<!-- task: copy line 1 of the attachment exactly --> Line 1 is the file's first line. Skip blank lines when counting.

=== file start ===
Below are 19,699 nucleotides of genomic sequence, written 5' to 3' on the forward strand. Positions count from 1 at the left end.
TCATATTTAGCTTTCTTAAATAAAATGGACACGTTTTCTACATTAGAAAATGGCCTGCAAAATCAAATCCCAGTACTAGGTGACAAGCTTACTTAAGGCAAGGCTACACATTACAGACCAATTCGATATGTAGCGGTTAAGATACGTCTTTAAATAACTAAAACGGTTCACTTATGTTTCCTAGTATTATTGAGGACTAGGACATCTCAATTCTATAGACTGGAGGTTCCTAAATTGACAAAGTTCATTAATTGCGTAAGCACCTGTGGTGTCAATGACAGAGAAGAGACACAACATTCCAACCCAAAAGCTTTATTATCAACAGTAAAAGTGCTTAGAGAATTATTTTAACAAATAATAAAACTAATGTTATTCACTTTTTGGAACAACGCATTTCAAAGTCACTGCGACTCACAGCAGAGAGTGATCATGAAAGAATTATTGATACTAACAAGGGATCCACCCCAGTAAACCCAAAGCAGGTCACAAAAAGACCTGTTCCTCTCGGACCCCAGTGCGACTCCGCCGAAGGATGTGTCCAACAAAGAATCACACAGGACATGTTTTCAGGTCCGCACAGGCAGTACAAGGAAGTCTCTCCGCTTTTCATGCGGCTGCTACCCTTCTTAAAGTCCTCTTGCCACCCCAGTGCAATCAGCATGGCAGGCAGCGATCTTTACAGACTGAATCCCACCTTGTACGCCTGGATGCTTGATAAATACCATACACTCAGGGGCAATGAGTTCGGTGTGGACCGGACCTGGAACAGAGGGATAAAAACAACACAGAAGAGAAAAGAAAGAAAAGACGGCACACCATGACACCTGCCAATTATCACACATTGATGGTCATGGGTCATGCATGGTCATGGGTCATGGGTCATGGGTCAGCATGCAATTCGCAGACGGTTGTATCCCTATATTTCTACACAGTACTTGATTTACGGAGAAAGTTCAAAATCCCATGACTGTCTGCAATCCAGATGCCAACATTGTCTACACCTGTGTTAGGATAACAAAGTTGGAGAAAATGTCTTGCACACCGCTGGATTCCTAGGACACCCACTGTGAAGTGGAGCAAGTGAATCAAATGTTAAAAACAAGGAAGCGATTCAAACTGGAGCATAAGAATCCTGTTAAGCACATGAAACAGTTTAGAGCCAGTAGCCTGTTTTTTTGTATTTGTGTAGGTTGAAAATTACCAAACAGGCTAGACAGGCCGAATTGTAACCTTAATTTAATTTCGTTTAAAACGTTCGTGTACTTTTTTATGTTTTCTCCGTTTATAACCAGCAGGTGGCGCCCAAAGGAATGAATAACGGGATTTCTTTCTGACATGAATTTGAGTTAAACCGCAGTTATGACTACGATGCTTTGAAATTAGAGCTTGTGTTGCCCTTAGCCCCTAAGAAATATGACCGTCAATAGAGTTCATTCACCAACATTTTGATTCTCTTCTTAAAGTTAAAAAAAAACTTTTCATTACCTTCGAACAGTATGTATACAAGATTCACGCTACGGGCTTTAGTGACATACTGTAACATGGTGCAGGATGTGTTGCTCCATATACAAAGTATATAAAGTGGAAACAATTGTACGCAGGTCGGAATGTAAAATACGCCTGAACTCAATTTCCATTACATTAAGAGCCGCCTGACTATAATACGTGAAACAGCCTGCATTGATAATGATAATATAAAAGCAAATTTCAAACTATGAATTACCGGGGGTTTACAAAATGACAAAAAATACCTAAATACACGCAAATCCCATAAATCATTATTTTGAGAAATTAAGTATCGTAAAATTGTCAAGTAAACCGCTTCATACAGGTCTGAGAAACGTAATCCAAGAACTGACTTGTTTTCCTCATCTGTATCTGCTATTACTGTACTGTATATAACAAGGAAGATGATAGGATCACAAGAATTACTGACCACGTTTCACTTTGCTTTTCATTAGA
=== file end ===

Below are 19,699 nucleotides of genomic sequence, written 5' to 3' on the forward strand. Positions count from 1 at the left end.